October 28, 2013
Yeah right …
The Humiliation Is Complete: China Complains NSA Phone Taps “Violate Leaders’ Privacy”
While the “indignation” by America’s allies will come and go, the punchline in the overnight response to NSA’s ongoing reputational hammering came not from Europe, but from China.
- CHINA FOREIGN MINISTRY SPOKESWOMAN HUA CHUNYING COMMENTS ON NSA
- CHINA SAYS NSA PHONE TAPS VIOLATE LEADERS’ PRIVACY
Because when even China makes fun of your spying practices, it’s probably time to call it a ballgame.
And how about spying on the American people, IRS and the Tea Party. Does anybody know what it is that Obama might know except PARTY?
And what happens to the missing Obamacare girl, she was disappeared from the official website … You remember the girl right behind Obama at the Sham WOW Obamacare rollout? Was she the last Weiner girl?
October 21, 2013
People ride along a street on a smoggy day in Daqing, Heilongjiang province, October 21, Choking smog all but shut down one of northeastern China’s largest cities on Monday, forcing schools to suspended classes, snarling traffic and closing the airport, in the country’s first major air pollution crisis of the winter.
October 18, 2013
Dollar Fades on Fed Worries… Yields on the 10-year Treasury note, which move inversely to prices, were down to 2.55%, while the dollar continued its slide against the euro, which rose to $1.3695 from $1.3675 late Thursday in New York, edging closer to this year’s high of $1.3711 reached on Feb. 1. The dollar fell further against the pound, which traded just above the $1.62 level for the first time in two weeks, and resumed its drop against the yen, fetching ¥97.65 from ¥97.93.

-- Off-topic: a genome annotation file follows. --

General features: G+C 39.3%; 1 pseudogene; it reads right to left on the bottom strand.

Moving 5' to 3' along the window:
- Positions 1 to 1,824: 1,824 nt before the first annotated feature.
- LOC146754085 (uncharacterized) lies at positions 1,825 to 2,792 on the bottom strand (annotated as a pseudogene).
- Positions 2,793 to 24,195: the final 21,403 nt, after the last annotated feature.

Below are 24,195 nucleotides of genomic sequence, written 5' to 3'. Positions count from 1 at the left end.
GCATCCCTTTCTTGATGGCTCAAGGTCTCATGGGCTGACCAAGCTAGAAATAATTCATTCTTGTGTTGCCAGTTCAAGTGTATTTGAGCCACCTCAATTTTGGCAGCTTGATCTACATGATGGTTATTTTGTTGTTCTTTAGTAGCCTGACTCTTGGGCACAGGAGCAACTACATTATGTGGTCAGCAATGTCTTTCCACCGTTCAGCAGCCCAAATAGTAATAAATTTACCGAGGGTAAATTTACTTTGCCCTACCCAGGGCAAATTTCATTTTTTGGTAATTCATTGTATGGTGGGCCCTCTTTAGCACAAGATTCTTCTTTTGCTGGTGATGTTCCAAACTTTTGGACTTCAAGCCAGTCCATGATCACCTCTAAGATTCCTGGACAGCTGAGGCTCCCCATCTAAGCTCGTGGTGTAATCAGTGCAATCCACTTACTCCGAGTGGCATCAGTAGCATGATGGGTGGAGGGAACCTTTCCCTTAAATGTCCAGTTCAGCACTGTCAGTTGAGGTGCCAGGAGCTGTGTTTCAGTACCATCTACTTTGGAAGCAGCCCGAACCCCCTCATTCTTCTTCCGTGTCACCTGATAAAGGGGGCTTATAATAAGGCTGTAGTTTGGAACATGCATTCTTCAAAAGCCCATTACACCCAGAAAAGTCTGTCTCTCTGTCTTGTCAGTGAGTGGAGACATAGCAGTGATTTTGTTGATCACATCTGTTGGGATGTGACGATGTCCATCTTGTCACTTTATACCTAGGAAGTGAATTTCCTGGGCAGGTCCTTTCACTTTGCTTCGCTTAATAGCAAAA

Printing money does nothing except cause inflation …
September 22, 2013
Drones in the air, but what are they doing. Guarding our borders, NO … Why would we do something as samrt as that?? Imagine how many arrests INS would have to make.
And what would we do with all the people.
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September 22, 2013
THE RESULT OF FREE TRADE?
It’s not just wages. In fact, in many ways wages are the least of the problems; wages can be finessed with transfers or the higher consumption possibilities created by trade. Rather, I’d argue that the biggest problem is simply the disappearance of reliable jobs. A large swath of Americans without college diplomas have no sense that they can build a stable life for themselves. Even if you get a job at $9 or $10 an hour, it could disappear at any moment, and you could be back to minimum wage, or nothing.
Yet if trade is the problem, a policy solution isn’t obvious. When there’s a surplus of workers, and employers are competing with even lower-wage labor, then unions or higher minimum wages are a recipe for unemployment, not prosperity: Some workers are better off, but others work for manufacturing firms building products on thin margins — companies that eventually give up and move their operations to China. Protectionism might benefit those workers, but creates other big problems, like giving domestic manufacturers an oligopoly to exploit with high-cost, low-quality products. Then there’s the fact that we’re helping comparatively rich Americans by dooming comparatively poor Chinese people to lose their jobs.
Nor do transfers seem ideal — necessary, maybe, yet also curiously inadequate. A disability check is a poor substitute for a job, from both the recipient and the taxpayer’s perspective. The sort of person who prefers a disability check to a decent job is the only person we don’t want to help.
Related: Chart of the Day: Median income in DC vs the rest of us.